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Tobey O'Brien Sommer, SunTrust Robinson Humphrey, Inc., Research Division - MD [16]

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As you look at managing the business beyond just the kind of current horizon and maybe think about several years from now, what are the risks associated with higher-margin future acquisitions if margins continue to march higher from this relatively high place here in the fourth quarter over the next 2 or 3 years?

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James C. Reagan, Leidos Holdings, Inc. - Executive VP & CFO [17]

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Tobey, it's an interesting question. I think that if I understand your question right, it's what is the risk that there could be some interruption in what we view as an environment where we have opportunity to gradually increase margin? And I think that for us, it is more an issue of continued execution. And by continuing to execute well on the existing programs that we have and combine that with realizing the opportunity from the acquisitions that we're making, where we think that there is some margin expansion opportunity that's accretive to the overall company, I think that we simply have to execute on the acquisitions that we've made consistent with the playbook that we used when we acquired the IS&GS business and drove 200 basis points of margin expansion out of that.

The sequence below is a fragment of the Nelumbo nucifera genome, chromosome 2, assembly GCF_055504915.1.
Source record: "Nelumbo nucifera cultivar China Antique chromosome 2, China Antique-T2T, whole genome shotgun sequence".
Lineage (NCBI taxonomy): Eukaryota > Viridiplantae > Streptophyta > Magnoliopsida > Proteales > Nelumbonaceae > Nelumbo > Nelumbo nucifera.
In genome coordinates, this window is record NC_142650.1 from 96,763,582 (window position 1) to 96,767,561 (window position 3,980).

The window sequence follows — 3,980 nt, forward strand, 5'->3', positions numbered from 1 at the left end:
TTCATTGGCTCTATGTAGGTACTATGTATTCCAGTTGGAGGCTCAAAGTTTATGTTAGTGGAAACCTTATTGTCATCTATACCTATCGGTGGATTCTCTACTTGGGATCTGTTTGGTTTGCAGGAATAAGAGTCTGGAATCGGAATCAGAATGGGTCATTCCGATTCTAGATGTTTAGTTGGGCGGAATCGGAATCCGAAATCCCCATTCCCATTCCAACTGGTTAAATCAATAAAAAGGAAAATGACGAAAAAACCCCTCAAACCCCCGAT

Now I don't want to -- I don't want to make it sound like we're setting the bar for that on the deals that we've -- that we're doing now, but we certainly believe that there's some opportunity that we can execute on there.

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Roger A. Krone, Leidos Holdings, Inc. - Chairman & CEO [18]

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Yes. Tobey, I would add to that. Because of our success and how we've grown, there may be people who feel like we have to bid on a broad array of programs, even if they don't meet our expectations for return. And I would simply point out is that even at the size we are today, we have the opportunity to pick and choose what we go after. And as we have said in prior calls, we're being really thoughtful about which businesses we bid on. And if we don't see the potential for kind of our corporate average return on a program, we have the strength and the will to not bid those programs. And therefore, we feel pretty confident that we can maintain the margins at their current level and then maybe hopefully improve those with some performance.

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Operator [19]

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Our next question is from the line of Seth Seifman with JPMorgan.